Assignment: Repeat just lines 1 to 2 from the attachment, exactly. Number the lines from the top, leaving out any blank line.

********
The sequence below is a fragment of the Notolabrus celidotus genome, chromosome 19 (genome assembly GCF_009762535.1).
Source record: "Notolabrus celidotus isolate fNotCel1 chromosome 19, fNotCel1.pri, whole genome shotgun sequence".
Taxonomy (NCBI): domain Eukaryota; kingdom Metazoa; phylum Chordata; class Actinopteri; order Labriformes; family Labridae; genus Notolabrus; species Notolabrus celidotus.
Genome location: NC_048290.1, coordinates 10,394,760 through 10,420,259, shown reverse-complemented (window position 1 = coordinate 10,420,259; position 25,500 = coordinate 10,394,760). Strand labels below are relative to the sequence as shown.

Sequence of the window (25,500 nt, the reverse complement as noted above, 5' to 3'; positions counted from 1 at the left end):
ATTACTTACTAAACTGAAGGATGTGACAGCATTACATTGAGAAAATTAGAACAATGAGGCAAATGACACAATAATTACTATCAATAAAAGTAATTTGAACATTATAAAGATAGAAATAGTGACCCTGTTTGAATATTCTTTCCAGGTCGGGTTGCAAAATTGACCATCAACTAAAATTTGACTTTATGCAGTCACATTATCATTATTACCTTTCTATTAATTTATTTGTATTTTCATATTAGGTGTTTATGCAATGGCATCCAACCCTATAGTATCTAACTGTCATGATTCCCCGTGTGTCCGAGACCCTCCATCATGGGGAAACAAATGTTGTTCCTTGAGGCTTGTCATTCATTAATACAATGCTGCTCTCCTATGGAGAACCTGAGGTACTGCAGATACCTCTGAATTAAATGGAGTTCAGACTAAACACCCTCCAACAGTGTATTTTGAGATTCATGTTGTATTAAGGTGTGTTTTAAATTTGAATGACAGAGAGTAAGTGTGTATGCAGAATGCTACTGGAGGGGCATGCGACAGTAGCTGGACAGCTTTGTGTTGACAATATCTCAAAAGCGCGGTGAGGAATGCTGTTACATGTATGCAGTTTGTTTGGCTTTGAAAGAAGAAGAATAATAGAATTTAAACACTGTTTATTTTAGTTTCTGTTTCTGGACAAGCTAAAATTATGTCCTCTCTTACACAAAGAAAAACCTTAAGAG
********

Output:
The sequence below is a fragment of the Notolabrus celidotus genome, chromosome 19 (genome assembly GCF_009762535.1).
Source record: "Notolabrus celidotus isolate fNotCel1 chromosome 19, fNotCel1.pri, whole genome shotgun sequence".